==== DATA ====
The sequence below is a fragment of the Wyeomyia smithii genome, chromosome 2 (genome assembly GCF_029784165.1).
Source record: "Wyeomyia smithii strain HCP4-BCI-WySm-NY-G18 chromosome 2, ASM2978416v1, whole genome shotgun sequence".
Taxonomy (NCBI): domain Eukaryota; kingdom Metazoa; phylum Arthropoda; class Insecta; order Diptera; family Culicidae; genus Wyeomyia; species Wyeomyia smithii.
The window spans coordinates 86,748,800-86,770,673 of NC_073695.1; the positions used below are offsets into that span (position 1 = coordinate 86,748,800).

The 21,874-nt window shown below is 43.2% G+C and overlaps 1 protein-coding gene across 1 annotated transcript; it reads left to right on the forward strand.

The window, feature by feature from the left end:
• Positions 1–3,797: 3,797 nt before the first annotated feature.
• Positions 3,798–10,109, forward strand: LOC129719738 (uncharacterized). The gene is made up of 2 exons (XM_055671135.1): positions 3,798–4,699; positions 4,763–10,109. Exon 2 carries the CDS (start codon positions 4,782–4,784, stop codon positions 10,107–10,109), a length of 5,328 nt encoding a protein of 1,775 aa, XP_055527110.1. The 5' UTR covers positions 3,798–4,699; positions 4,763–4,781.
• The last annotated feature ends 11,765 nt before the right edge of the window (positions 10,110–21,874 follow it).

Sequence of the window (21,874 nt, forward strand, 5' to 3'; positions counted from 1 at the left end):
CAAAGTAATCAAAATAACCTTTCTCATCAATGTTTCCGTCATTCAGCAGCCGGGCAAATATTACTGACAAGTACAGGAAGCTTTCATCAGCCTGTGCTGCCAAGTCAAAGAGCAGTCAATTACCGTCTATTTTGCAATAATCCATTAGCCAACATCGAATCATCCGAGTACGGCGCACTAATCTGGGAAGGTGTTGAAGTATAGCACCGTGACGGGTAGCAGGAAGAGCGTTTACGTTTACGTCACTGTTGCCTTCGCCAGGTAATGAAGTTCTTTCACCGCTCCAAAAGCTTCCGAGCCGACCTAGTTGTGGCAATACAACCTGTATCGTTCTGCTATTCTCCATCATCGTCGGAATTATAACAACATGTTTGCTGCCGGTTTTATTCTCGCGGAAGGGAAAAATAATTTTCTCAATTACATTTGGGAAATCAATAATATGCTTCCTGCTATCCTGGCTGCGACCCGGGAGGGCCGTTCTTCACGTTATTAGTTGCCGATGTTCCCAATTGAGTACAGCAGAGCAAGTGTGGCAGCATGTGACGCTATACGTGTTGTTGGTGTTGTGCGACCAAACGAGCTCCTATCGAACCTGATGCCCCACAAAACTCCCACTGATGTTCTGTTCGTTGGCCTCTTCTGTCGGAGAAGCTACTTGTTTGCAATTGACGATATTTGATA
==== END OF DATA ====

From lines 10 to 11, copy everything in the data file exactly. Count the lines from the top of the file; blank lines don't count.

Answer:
Sequence of the window (21,874 nt, forward strand, 5' to 3'; positions counted from 1 at the left end):
CAAAGTAATCAAAATAACCTTTCTCATCAATGTTTCCGTCATTCAGCAGCCGGGCAAATATTACTGACAAGTACAGGAAGCTTTCATCAGCCTGTGCTGCCAAGTCAAAGAGCAGTCAATTACCGTCTATTTTGCAATAATCCATTAGCCAACATCGAATCATCCGAGTACGGCGCACTAATCTGGGAAGGTGTTGAAGTATAGCACCGTGACGGGTAGCAGGAAGAGCGTTTACGTTTACGTCACTGTTGCCTTCGCCAGGTAATGAAGTTCTTTCACCGCTCCAAAAGCTTCCGAGCCGACCTAGTTGTGGCAATACAACCTGTATCGTTCTGCTATTCTCCATCATCGTCGGAATTATAACAACATGTTTGCTGCCGGTTTTATTCTCGCGGAAGGGAAAAATAATTTTCTCAATTACATTTGGGAAATCAATAATATGCTTCCTGCTATCCTGGCTGCGACCCGGGAGGGCCGTTCTTCACGTTATTAGTTGCCGATGTTCCCAATTGAGTACAGCAGAGCAAGTGTGGCAGCATGTGACGCTATACGTGTTGTTGGTGTTGTGCGACCAAACGAGCTCCTATCGAACCTGATGCCCCACAAAACTCCCACTGATGTTCTGTTCGTTGGCCTCTTCTGTCGGAGAAGCTACTTGTTTGCAATTGACGATATTTGATA